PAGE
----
Most days I get a chicken wrap that includes rice, mixed greens, garlic sauce, onions, and feta (~700 Cal). This is a common type of meal that I eat at home as well. Or a turkey sandwhich on wheat with a slice of cheese.

My one fast food weakness is Chipotle burrito bowls (Chicken, Rice, Veggies, Cheese, Sour Cream, Lettuce. ~1000 Cal). Which I have about once or twice a week.

I'm also a very big snacker. I tend to try and buy healthier snacks like Skinny Popcorn, or whole-grain goldfish or cheese-itz. I usually try to limit myself to one serving or so (~200 Cal). I would say I snack about 2-3 time a day.

I drink 2-3 bottles of water. And sometimes add a flavor packet or squirt to it (0 Cal). Some days I also have a coffee from home or starbucks. Which I would guess is around 300 Cal. Though, I probably only have about 2-3 a week.

I think the snacking is an issue because my other meals aren't filling enough (excluding the Chipotle). At home, I would say I try to eat about 600 cal meals. With my total intake for the day being around 1600-2000.

I don't drink alcohol very often, maybe once or twice a month with some friends, which is usually followed by some drunk food as well.

If there's anymore information I can provide let me know.

It's very apparent that I have excess fat in my stomach and chest area. I don't have man boobs, but there's definitely fat there. I'd like to have a more well-defined chest so my shirts fit better and lose the excess stomach weight. I realize you can't target specific areas to lose fat, I just wanted to share my goals.

Sorry for the wall of text. In short, the two things I'm looking for help on are:

What can I do to improve my workout, how many calories should I be trying to burn in a 45-60 minute workout? What should I be doing differently?

How can I improve my diet? Are there any red flags? What can I add to my diet? How can I avoid being hungry all the time?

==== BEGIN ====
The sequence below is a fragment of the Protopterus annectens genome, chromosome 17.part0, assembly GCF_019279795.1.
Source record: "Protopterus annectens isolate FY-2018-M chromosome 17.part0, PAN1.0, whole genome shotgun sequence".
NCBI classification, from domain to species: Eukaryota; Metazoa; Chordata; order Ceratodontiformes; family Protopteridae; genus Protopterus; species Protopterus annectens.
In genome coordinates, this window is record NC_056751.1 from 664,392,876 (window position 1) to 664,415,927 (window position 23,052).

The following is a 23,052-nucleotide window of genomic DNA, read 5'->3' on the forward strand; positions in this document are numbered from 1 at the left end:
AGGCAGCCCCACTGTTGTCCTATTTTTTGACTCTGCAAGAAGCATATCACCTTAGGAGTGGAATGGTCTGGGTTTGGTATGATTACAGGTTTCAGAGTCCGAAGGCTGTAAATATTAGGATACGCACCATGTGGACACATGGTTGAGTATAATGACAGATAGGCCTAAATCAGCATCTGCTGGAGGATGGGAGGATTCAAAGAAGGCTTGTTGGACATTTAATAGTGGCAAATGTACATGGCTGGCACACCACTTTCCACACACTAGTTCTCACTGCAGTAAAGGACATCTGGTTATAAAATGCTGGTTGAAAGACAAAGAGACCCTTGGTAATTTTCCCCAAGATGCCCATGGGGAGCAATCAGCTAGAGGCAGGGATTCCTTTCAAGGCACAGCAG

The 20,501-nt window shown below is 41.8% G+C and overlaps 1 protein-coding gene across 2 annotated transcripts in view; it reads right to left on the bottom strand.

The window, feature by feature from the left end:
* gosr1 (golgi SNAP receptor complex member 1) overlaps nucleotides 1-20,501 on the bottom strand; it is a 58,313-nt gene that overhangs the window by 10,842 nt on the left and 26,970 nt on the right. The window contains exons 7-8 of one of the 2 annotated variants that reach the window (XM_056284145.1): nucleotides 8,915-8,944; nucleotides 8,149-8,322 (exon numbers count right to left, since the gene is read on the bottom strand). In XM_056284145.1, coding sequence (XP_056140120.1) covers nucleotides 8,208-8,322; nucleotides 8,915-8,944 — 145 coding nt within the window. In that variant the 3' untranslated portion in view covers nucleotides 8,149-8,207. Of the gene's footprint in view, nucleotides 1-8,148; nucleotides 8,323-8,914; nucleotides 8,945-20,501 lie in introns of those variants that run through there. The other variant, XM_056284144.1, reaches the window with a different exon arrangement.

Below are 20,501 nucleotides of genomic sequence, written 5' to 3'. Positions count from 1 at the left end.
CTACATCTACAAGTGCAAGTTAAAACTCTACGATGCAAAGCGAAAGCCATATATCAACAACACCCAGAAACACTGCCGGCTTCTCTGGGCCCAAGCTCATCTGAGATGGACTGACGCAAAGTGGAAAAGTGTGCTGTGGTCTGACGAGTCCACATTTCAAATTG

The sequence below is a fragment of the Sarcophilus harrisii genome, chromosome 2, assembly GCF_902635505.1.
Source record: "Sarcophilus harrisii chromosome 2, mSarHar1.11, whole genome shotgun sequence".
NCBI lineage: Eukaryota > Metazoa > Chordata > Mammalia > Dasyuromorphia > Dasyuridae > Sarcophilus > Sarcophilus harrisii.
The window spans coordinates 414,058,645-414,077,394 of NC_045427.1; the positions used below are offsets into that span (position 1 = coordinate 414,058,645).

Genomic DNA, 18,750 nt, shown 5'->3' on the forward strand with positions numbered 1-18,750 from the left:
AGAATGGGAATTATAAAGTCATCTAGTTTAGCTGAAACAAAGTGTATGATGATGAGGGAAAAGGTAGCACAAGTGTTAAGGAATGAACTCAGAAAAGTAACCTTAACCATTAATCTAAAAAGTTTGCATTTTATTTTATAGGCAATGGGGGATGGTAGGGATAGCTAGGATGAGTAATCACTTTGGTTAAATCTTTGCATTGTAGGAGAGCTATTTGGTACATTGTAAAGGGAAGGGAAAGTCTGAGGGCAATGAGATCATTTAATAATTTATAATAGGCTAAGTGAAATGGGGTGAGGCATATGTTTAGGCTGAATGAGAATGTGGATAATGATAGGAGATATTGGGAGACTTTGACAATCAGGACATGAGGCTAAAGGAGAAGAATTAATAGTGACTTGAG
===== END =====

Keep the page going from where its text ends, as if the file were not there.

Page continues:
And also, any supplements to recommend? (Pre-workout energy boost, meal substitution, etc.)?

  • 1
    Why do you think a bagel before bed ia hilariously stupid? If you are a student, I would highly recommend picking up a basic nutrition class as an elective. Same with some for credit activity classes.
    – JohnP
    Mar 24, 2018 at 15:10
  • @JohnP for someone trying to cut weight, eating a bagel at 2am every night would seem like a bad idea to me.
    – 23k
    Mar 24, 2018 at 17:04
  • Don't buy into pseudo science and myths. Calories are calories. If you are in a deficit, a nightly bagel is no more likely to get stored as fat than a 10 am apple. The type of carbs might have an impact, but weight gain/loss is almost solely about calories in vs. calories out.
    – JohnP
    Mar 24, 2018 at 21:59
  • @JohnP Are you seriously still saying a calorie is a calorie? A bagel is refined flour and an apple is a whole food. How about tire rubber vs broccoli? Both have calorie counts, so they must be the same, right. They have totally different affects on insulin. Food timing does, too. Talk about pseudo science.
    – michael
    Mar 30, 2018 at 20:46
  • Snacks + chipotle really doesn't have much place in an aggressively healthy diet. And I'll respectfully disagree that "calories=calories". 200 calories of almonds vs 200 calories of wheat thins has a very different impact on your body. Insulin production, blood sugar, fat storage promotion, and appetite suppression are nearly 180 from each other. And that's without even getting into the other nutrients (or lack thereof).
    – Eric
    Apr 1, 2018 at 17:11

3 Answers 3